Cultures and Religions of the Himalayan Region

Summer 2004

Denise M. Simone
Susan E. Wagner High School English Department
A Literary View of Himalayan Women Through Religious and Cultural Texts


For Teachers

The Himalayas

Women's Lives

Life of a Himalayan Nun

Buddhist Texts

Jataka Tale

Himalayan Herders

Modern Tibet

Modern Nepalese Women's Poetry


The Himalayas


The Himalayan region (see Map 1), (see Map 2) is the boundary of the Indic and Tibetan/Chinese civilizations living in a mountainous area.


Himalayan Facts

  • The Indic civilization is dominated by a caste system brought over from Hindu India.
  • Tibet, once an independent state now controlled by the Chinese, is largely Buddhist. Tibetan Buddhism relies on a lama-layman system currently overseen by the Dali Lama now living in exile.
  • The Bon religion, which has its roots in ancient Tibet, and other folk religions and religious practices flourish in this mountainous region.
  • There is a Muslim presence as well.
  • These Indian and Chinese civilizations have interacted throughout Himalayan history over the past millennium and a half.
  • This young mountain range (25 million years old) is still rising.
  • Tropical heat and artic cold occur within 50 miles creating a rich variety of life unique on earth.

How do most people live?

  • The terrain creates social isolation and minimizes contact with neighboring regions.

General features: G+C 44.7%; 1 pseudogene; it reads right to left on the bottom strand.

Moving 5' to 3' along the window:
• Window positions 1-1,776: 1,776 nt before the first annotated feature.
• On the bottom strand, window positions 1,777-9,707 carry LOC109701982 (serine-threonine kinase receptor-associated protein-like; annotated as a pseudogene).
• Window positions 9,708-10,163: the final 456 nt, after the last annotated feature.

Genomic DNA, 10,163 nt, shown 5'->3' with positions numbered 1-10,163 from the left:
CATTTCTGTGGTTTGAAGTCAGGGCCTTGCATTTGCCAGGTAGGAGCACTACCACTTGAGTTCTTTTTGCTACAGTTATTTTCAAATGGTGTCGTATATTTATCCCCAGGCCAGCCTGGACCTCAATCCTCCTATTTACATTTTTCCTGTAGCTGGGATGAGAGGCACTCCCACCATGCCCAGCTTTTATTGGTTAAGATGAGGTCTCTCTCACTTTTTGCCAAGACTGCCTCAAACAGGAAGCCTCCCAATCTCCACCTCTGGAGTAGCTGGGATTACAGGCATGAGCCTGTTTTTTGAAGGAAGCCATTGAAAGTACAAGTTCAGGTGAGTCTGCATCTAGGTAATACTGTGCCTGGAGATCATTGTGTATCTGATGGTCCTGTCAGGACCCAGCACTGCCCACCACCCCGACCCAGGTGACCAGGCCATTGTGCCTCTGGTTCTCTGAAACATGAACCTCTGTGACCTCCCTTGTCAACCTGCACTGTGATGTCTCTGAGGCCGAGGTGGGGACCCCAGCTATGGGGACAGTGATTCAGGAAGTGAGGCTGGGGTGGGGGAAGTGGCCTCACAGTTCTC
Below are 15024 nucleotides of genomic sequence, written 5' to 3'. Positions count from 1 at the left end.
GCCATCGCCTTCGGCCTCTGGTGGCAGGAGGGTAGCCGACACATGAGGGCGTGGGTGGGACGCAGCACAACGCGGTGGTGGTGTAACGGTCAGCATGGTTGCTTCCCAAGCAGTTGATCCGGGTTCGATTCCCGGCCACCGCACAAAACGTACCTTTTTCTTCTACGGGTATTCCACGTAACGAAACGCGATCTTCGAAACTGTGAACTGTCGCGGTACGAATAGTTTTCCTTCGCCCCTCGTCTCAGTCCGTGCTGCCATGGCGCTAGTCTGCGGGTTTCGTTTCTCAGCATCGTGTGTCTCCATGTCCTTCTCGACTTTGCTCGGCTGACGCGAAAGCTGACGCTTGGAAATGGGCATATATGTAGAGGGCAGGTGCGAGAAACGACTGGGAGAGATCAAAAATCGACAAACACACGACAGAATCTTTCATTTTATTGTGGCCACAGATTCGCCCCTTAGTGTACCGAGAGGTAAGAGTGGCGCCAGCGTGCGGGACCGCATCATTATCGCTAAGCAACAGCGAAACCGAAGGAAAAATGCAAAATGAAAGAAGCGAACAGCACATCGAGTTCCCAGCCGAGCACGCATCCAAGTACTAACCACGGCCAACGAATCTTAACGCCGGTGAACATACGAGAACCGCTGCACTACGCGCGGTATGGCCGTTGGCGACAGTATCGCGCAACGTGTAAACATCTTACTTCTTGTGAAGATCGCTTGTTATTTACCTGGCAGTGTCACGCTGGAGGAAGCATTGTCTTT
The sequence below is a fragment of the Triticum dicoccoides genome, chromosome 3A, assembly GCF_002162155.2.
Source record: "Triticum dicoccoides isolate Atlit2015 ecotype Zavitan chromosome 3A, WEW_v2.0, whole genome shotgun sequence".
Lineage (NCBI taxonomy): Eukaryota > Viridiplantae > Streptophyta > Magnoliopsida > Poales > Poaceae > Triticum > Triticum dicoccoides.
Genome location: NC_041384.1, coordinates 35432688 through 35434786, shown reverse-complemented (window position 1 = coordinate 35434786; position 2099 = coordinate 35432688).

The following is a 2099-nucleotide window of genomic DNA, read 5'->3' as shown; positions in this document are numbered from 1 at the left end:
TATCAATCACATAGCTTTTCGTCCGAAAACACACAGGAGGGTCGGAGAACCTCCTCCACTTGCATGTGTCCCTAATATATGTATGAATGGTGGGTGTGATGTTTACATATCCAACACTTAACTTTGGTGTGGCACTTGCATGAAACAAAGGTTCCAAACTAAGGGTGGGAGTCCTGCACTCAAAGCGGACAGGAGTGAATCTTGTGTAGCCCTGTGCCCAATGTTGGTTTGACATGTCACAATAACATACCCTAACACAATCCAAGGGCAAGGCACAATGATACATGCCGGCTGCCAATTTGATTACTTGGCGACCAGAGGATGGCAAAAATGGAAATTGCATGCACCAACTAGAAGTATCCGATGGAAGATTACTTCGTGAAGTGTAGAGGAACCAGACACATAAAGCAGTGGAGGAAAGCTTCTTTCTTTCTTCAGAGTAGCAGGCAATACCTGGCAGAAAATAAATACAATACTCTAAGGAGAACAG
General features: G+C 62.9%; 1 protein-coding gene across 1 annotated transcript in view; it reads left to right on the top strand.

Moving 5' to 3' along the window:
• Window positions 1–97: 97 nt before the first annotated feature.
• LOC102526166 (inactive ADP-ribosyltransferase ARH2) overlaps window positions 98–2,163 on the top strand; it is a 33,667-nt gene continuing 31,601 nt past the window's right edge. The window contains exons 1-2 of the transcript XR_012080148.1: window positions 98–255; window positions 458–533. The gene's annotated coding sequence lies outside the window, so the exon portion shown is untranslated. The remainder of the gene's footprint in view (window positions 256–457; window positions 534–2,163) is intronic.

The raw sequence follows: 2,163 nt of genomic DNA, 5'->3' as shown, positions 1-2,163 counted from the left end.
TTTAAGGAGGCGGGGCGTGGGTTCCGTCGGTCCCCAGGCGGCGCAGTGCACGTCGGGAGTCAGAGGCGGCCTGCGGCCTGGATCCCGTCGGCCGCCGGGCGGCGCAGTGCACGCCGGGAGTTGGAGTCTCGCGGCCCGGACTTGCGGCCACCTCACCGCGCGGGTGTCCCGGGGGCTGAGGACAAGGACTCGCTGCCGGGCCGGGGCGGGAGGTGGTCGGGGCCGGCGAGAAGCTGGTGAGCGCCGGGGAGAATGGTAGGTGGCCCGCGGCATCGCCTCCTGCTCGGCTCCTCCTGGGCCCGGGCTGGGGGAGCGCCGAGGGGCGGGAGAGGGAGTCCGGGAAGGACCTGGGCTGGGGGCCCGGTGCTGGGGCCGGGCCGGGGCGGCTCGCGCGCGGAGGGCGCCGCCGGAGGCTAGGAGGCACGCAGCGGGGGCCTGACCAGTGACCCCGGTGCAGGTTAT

• Isolation and inaccessibility are responsible for slow penetration of technology.
  • Many people of The Himalayas rely on hunting, fishing and gathering wild foods.
  • Nomadic pastoralism, living itinerantly with herds of animals, provides a small community's subsistence.
  • Many people live as farmers with common cash crops as barley, ginger, cotton, jute and tea.
  • Some trade in wool, salt, tea, sheepskins, furs, dried meat, carpets, wool cloth, silks, and so on.
  • Life is often difficult as weather, crops, the terrain, etc. can mean life or death to a family.

(Source: The Himalayas: A Syllabus of the Region's History, Anthropology, and Religion, by Todd T. Lewis and Theodore Riccardi, Jr. Association for Asian Studies, Inc.

Do women fare the same as men?

This is the question to be explored. Women's roles vary from region to region, caste to caste, religion to religion, family to family. We can explore this question further by reading the following excerpts. Come up with your own conclusions.

Click here for Himalayan Women

This site was created by .... at the NEH Summer Institute "Cultures and Religions of the Himalayan Region," held at the College of the Holy Cross, Summer 2004